John Ridley: Hollywood Diversity… Just PR & Broken Promises?

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John Ridley Portrait; Photo courtesy of No Studios

John Ridley | Deadline

[su_box title=”Editor’s Note” style=”noise” box_color=”#f9ac16″ title_color=”#000000″]John Ridley is the Oscar-winning 12 Years a Slave writer, writer-director of Five Days At Memorial, and the Eisner-nominated writer of the DC graphic novel series GCPD: The Blue Wall, which premieres in September and is about systemic injustice in the Gotham City PD. He’s been working in Hollywood long enough to witness the the ebbs and flows of diversity initiatives, and he fears the inclusion momentum that came after the death of George Floyd and opened opportunities to new filmmakers, could well turn into a forgotten fad as the urgency fades.[/su_box]

History doesn’t repeat itself, it rhymes. Mistakes made in the past arrive again in the present, slightly re-dressed but always familiar.

The Supreme Court’s recent decision gutting “Affirmative Action” in college admissions is, sadly, the latest ebb in the flow toward social equality endured by people from traditionally marginalized communities.

This cyclical roll back of gains made is currently happening in politics.

It’s happening in the business world.

It’s happening across entertainment.

When I first hit Hollywood in ’90s, upstart networks Fox and UPN (later the WB) were trying to build market share by focusing on what they euphemistically called “urban audiences.” It was, largely, the first time networks really focused on representation both in front of, as well as behind the camera. I can remember sitting in the almost exclusively BIPOC writers’ room on The Martin Show thinking that was just the first of what would be any number of opportunities waiting for all of us.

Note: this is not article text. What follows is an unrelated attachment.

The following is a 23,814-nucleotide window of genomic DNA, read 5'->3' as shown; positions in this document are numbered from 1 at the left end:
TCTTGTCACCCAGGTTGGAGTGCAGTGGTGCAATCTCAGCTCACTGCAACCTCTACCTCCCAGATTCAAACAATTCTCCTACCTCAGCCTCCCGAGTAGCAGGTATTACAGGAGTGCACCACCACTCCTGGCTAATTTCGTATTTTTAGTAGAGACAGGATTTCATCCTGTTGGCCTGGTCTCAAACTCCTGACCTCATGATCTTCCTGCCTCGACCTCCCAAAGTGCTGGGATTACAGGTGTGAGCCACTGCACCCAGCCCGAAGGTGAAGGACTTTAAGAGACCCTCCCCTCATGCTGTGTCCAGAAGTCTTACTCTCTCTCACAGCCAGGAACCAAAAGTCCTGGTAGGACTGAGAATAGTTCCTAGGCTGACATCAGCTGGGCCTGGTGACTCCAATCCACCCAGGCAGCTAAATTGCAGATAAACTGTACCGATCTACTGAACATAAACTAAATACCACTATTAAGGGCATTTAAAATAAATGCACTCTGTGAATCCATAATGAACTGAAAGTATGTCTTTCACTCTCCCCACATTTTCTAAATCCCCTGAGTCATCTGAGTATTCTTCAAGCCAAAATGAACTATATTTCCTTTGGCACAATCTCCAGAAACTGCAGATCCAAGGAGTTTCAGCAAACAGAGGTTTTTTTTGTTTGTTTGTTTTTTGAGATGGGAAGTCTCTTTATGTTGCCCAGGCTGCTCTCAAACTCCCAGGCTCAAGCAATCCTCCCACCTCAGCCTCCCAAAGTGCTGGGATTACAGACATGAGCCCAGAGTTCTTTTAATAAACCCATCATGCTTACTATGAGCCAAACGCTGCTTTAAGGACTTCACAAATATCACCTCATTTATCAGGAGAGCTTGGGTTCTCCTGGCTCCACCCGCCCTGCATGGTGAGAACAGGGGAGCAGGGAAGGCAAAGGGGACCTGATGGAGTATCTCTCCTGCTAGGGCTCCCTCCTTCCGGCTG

But once Fox and the WB built their market share, both networks did a pivot to more “upscale” audiences largely abandoning shows that led with representation. Through the ’90s into the early 2000s TV became a desert that lacked real representation.

In 2002 I remember real distinctly the historic night Halle Berry and Denzel Washington took home well-deserved Oscars. The first time that both lead acting awards had gone to Black performers. It was on a night made all the more poignant when Denzel presented Sidney Poitier with an honorary statue. I don’t think I was alone in believing Hollywood had arrived to a watershed moment.

Then, #OscarSoWhite.

No. History doesn’t repeat. It’s 2023, and it feels like Hollywood is about to give us a new verse of the same old song.

Really doesn’t seem that long ago when, in a matter of days over the summer of 2020 — in the wake of the assassination of George Floyd — our son was out (peacefully) protesting against systemic bias just feet away from armed police officers, I was writing an open letter encouraging context to be added to the opening of Gone With the Wind on HBO, and Hollywood was promising to do a better job of elevating “diverse” voices within the industry.

So, what happened? Other than some context being added to the opening of Gone with the Wind (I mean, I think it’s still there. To be honest I haven’t checked, and I understand there’ve been some changes in leadership at the joint), not much.

According to the 2022–2023 UCLA Hollywood Diversity Reports, Hollywood remains a hostile environment for traditionally underrepresented groups. Despite minorities making up 43.1 percent of the U.S. population in 2022, the report finds that people of color “remained underrepresented on every industry employment front (emphasis added) during the 2020-21 television season.”

Some of the more painful “lowlights” of the reports:

  • Only 2.5 out of 10 show creators in digital scripted TV are people of color.
  • Only 3.8 out of 10 lead actors in digital scripted TV are people of color.
  • Only 3.3 out of 10 credited writers in digital scripted TV are people of color.
  • Shows created by people of color and women tended to receive smaller budgets than those created by white men, particularly in the digital arena.